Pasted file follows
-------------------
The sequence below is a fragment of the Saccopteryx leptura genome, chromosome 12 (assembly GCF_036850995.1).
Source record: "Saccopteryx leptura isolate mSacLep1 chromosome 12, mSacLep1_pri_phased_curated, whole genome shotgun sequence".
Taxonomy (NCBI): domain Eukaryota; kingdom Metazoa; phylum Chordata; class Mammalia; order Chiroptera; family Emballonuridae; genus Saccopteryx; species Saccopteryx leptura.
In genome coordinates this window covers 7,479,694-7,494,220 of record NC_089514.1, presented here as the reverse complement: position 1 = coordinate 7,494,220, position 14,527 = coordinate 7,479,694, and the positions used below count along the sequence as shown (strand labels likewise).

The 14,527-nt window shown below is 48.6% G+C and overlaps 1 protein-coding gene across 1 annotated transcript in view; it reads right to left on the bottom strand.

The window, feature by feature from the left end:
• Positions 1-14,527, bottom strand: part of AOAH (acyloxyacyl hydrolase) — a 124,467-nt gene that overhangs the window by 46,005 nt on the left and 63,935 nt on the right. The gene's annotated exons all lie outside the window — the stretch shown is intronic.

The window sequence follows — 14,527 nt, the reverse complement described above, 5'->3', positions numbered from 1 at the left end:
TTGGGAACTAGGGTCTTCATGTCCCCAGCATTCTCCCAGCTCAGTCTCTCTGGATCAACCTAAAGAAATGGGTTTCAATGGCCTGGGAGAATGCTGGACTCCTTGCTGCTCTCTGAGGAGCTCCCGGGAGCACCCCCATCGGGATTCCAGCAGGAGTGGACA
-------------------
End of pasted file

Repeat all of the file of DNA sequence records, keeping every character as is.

The sequence below is a fragment of the Saccopteryx leptura genome, chromosome 12 (assembly GCF_036850995.1).
Source record: "Saccopteryx leptura isolate mSacLep1 chromosome 12, mSacLep1_pri_phased_curated, whole genome shotgun sequence".
Taxonomy (NCBI): domain Eukaryota; kingdom Metazoa; phylum Chordata; class Mammalia; order Chiroptera; family Emballonuridae; genus Saccopteryx; species Saccopteryx leptura.
In genome coordinates this window covers 7,479,694-7,494,220 of record NC_089514.1, presented here as the reverse complement: position 1 = coordinate 7,494,220, position 14,527 = coordinate 7,479,694, and the positions used below count along the sequence as shown (strand labels likewise).

The 14,527-nt window shown below is 48.6% G+C and overlaps 1 protein-coding gene across 1 annotated transcript in view; it reads right to left on the bottom strand.

The window, feature by feature from the left end:
• Positions 1-14,527, bottom strand: part of AOAH (acyloxyacyl hydrolase) — a 124,467-nt gene that overhangs the window by 46,005 nt on the left and 63,935 nt on the right. The gene's annotated exons all lie outside the window — the stretch shown is intronic.

The window sequence follows — 14,527 nt, the reverse complement described above, 5'->3', positions numbered from 1 at the left end:
TTGGGAACTAGGGTCTTCATGTCCCCAGCATTCTCCCAGCTCAGTCTCTCTGGATCAACCTAAAGAAATGGGTTTCAATGGCCTGGGAGAATGCTGGACTCCTTGCTGCTCTCTGAGGAGCTCCCGGGAGCACCCCCATCGGGATTCCAGCAGGAGTGGACA